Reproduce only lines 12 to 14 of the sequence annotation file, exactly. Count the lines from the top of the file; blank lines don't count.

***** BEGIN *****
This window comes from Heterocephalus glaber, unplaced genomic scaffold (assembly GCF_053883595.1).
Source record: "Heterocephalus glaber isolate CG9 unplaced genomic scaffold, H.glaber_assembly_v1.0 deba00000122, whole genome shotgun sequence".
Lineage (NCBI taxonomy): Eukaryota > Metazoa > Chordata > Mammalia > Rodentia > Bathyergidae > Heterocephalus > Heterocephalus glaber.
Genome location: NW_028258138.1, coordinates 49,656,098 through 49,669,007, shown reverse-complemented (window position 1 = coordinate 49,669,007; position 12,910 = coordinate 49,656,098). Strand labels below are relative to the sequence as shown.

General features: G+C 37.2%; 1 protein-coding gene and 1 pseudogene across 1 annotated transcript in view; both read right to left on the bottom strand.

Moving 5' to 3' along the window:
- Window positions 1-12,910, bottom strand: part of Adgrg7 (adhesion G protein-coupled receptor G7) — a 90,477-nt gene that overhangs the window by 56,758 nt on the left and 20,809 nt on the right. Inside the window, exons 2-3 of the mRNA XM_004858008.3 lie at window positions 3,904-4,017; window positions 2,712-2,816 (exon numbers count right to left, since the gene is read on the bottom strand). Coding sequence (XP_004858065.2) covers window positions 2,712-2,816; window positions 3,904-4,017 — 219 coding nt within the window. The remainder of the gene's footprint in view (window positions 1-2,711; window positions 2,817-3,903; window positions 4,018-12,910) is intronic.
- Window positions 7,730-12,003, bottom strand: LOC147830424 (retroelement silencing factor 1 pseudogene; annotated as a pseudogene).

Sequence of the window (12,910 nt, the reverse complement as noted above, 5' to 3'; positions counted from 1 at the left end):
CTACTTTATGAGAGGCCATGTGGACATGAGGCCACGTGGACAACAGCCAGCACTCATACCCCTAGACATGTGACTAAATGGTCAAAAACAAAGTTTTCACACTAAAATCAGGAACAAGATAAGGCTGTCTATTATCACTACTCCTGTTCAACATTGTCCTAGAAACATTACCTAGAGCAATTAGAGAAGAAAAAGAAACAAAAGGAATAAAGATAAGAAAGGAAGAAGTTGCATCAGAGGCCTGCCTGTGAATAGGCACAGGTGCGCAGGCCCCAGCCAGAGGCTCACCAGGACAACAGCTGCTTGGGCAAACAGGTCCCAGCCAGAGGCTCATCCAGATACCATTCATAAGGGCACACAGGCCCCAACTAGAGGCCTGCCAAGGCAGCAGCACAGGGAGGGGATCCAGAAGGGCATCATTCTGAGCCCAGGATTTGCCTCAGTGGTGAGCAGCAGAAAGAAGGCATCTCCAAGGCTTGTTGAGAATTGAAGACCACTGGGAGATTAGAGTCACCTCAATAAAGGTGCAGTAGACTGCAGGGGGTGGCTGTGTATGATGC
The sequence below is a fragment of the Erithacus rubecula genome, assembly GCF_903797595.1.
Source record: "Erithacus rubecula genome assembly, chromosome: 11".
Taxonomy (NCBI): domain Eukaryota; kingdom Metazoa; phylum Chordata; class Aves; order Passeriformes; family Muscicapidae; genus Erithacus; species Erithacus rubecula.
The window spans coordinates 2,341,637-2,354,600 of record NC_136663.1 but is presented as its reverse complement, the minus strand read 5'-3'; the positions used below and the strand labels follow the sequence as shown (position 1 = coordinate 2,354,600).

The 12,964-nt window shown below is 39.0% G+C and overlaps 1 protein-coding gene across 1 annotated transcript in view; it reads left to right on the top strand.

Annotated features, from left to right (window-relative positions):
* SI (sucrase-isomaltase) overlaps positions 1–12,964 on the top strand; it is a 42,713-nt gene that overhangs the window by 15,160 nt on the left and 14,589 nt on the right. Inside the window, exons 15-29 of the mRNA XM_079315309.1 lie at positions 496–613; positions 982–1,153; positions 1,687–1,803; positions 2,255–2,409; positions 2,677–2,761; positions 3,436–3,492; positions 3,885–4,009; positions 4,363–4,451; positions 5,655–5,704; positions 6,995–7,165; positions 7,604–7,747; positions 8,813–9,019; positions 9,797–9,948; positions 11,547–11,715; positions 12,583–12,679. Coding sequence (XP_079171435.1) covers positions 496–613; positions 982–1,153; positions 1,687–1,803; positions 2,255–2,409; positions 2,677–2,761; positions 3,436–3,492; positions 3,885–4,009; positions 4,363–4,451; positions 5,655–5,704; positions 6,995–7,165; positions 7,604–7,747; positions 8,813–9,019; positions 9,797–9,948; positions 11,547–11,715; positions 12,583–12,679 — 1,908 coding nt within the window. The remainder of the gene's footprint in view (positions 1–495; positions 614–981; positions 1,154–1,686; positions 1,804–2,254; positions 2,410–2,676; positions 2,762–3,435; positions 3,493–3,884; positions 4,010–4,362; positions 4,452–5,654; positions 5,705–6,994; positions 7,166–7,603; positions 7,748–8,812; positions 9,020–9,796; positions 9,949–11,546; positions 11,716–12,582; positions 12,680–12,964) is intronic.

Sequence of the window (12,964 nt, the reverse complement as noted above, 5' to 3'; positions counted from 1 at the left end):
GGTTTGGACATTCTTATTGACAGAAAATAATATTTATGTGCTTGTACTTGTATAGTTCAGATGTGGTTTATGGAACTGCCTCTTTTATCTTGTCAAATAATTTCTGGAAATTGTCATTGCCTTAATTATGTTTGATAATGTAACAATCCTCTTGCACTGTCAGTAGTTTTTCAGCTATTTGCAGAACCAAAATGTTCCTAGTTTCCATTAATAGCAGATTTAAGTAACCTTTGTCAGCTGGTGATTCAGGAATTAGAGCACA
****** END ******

Source record: "Erithacus rubecula genome assembly, chromosome: 11".
Taxonomy (NCBI): domain Eukaryota; kingdom Metazoa; phylum Chordata; class Aves; order Passeriformes; family Muscicapidae; genus Erithacus; species Erithacus rubecula.
The window spans coordinates 2,341,637-2,354,600 of record NC_136663.1 but is presented as its reverse complement, the minus strand read 5'-3'; the positions used below and the strand labels follow the sequence as shown (position 1 = coordinate 2,354,600).